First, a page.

My introduction to Tokyo was just over four years ago—about the same time Lost in Translation came out (love that movie). The trip was for business and the time spent was less than 48 hours. It was love at first sight and I vowed to go back on my on dime and time and explore.

Haven’t had too much time to plan what I’d like to do while there, although good food and photography are always a priority. No worries, the 13-hour flight will offer ample opportunity to read up on this dynamic metropolis.

If there are any Tokyo fans out there reading this I’d love to hear about your favorite things to do there.

Photograph: View of Tokyo from the Metropolitan Government Offices

May 5, 2008

Longtang Neighborhoods Shanghai China

Shanghai’ s Lontangs (or Lilong) are examples of how urban living can be far from anonymous and isolated. They are to Shanghai what Hutongs are to Beijing-- village like communities made up of lanes in the middle of a sprawling metropolis.

Wandering around these back alleys is to step back in Shanghai’s history. Lontangs, or lane homes, were built in the 1920s by British and French colonialists and were originally single-family homes. When the Communists took over multiple families were moved into these residences. At one time they made up the majority of housing in Shanghai.

The pace moves slower in Longtangs than it does in the hustle and bustle of the surrounding city. Residents sit outside watching the world go by. Children play while elders gossip. Passersby greet one another. Street vendors tout their goods.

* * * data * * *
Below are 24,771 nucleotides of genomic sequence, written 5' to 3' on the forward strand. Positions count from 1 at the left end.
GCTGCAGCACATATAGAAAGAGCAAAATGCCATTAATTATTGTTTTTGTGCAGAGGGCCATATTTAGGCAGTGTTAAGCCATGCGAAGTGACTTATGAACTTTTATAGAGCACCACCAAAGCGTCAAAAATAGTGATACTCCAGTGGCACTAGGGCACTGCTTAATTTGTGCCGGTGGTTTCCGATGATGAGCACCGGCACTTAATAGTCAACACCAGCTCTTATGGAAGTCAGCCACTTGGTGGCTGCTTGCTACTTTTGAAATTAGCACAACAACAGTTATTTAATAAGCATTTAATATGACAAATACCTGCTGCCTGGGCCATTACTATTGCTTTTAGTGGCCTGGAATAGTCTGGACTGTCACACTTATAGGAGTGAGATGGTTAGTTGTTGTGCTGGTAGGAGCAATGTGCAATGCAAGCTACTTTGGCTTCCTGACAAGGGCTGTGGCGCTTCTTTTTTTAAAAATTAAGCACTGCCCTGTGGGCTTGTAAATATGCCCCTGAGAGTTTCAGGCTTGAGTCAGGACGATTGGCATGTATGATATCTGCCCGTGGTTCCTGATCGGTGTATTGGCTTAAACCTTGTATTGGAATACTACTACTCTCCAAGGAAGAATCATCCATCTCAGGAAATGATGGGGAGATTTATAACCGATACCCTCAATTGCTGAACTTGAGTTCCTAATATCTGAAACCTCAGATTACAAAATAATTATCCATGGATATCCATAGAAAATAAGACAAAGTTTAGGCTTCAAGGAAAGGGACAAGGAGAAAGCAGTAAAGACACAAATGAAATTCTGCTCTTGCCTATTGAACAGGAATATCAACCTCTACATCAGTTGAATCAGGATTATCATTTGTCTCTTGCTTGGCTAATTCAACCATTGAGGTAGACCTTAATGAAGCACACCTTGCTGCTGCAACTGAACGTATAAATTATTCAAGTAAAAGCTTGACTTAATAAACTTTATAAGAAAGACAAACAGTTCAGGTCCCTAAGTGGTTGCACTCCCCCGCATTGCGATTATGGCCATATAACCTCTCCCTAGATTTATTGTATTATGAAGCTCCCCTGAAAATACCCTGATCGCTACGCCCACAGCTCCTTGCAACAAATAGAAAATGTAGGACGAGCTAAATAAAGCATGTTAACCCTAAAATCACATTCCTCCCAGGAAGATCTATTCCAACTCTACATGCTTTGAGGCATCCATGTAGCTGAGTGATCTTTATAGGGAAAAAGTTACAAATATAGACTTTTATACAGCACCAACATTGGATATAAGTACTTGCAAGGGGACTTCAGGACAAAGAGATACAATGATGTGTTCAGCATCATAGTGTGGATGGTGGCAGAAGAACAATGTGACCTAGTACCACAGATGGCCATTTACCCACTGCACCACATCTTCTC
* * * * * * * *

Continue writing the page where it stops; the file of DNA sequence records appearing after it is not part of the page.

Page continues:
A few stories tall apartments are typically on the top and shops on the ground floor on the main streets of Longtang housing, which are essentially townhouses. Living space expands into the lanes. A lounge chair and cooking pots sit side by side. Alleys are punctuated with hanging laundry. All that anyone would need is sold within a few blocks ranging from a wide variety of food to bicycle repair shops.

Like the Hutongs of Beijing many are also being demolished and replaced with modern high rises. A Longtang community I like to wander through close to the hotel I call home when in Shanghai was half torn down when I was there last. What was left fell in the shadow of newly built towering apartment blocks. The remainder of the old neighborhood probably no longer exists.

May 2, 2008

Portraits: Maya Woman Lake Atitlan Guatemala

The portrait of this Maya woman was taken in Santa Catarina a small village on the shores of Lake Atitlan, Guatemala.

She was selling beautiful woven textiles, like the ones you see her wearing and was kind enough to pose for this photograph. Many Mayan women make a living selling hand woven textiles. Her clothing is specific to her village. In Santa Catarina the blue and geometric pattern was introduced in the 1980s, replacing a predominantly red design.

Related Reading:

Traditional Mayan Textiles